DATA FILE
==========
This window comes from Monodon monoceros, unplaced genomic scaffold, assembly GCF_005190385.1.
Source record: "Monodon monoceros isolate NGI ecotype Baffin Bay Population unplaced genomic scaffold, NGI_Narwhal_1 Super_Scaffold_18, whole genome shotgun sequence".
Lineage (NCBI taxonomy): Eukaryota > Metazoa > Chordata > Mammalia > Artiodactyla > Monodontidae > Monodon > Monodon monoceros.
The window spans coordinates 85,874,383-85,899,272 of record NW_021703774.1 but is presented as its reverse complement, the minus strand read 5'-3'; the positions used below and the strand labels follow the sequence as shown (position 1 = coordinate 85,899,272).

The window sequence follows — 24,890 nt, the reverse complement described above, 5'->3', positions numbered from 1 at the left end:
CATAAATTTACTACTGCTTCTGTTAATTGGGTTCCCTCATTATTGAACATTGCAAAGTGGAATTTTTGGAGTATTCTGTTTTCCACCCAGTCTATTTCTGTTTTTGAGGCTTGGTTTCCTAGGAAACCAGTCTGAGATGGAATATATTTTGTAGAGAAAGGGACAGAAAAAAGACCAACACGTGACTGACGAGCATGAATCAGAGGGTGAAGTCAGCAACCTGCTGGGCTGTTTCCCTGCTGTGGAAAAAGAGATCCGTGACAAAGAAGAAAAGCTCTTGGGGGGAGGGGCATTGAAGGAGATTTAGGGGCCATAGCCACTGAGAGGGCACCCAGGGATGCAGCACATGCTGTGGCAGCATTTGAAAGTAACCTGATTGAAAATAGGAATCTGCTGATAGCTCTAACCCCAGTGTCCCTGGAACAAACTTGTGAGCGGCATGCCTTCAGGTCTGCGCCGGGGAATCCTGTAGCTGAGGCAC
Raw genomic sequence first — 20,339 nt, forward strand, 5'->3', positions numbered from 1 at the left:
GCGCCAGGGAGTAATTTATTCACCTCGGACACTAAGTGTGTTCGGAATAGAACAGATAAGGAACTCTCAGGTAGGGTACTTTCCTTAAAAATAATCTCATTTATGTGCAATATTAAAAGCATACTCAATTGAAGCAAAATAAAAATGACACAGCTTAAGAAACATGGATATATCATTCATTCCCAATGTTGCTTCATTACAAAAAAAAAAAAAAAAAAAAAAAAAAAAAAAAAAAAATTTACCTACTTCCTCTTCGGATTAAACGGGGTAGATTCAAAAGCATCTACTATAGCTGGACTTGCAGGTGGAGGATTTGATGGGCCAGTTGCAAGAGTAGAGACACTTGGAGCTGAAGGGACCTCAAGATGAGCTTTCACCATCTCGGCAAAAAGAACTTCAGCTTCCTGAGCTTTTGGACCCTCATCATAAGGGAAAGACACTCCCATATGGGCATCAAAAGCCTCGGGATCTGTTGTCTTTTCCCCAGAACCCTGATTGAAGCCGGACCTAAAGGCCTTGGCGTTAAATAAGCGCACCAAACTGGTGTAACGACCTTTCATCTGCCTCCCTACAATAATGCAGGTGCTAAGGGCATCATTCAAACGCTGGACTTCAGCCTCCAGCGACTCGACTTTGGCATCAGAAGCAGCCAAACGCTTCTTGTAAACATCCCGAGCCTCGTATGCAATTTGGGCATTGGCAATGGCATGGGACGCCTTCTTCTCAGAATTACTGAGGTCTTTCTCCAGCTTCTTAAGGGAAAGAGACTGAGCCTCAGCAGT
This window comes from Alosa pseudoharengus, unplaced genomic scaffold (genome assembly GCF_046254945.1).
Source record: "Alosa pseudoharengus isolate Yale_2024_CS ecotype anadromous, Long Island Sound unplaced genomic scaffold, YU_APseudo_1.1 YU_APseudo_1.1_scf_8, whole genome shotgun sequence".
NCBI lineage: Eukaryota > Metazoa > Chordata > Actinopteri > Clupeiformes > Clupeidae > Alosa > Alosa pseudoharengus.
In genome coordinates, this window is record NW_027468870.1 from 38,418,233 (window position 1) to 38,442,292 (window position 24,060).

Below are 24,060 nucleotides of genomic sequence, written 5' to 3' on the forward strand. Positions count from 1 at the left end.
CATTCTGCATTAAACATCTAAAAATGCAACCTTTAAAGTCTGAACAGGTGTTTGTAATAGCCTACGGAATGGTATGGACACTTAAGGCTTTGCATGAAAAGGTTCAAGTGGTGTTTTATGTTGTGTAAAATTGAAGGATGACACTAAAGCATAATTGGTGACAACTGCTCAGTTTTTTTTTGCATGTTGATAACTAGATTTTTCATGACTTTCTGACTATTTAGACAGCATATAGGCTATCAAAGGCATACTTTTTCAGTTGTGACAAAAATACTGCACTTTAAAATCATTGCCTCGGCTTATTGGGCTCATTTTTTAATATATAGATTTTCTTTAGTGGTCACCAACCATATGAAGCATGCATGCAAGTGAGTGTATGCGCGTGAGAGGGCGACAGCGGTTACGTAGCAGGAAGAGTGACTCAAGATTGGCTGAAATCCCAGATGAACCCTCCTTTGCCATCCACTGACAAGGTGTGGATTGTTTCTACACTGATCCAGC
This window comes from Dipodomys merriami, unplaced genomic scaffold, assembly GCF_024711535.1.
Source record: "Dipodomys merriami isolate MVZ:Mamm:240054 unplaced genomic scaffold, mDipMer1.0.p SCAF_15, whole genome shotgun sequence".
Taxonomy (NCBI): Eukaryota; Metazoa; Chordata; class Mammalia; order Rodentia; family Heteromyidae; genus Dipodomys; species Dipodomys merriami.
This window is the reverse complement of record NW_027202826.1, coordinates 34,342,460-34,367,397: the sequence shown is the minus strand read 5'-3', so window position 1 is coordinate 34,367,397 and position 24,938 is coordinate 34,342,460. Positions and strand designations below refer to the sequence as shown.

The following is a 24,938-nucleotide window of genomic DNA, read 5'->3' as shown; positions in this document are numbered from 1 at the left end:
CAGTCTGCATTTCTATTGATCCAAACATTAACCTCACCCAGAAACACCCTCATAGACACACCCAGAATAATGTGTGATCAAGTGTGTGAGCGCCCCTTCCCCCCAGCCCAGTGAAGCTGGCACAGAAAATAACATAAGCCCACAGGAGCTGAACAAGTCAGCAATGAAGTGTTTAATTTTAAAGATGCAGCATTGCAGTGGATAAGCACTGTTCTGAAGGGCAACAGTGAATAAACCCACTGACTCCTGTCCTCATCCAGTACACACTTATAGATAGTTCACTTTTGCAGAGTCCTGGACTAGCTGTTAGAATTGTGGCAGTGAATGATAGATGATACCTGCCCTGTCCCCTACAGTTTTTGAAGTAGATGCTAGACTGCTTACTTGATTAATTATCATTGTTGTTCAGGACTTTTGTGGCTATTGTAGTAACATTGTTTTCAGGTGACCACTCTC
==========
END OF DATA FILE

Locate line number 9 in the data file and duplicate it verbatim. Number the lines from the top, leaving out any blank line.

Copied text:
This window comes from Alosa pseudoharengus, unplaced genomic scaffold (genome assembly GCF_046254945.1).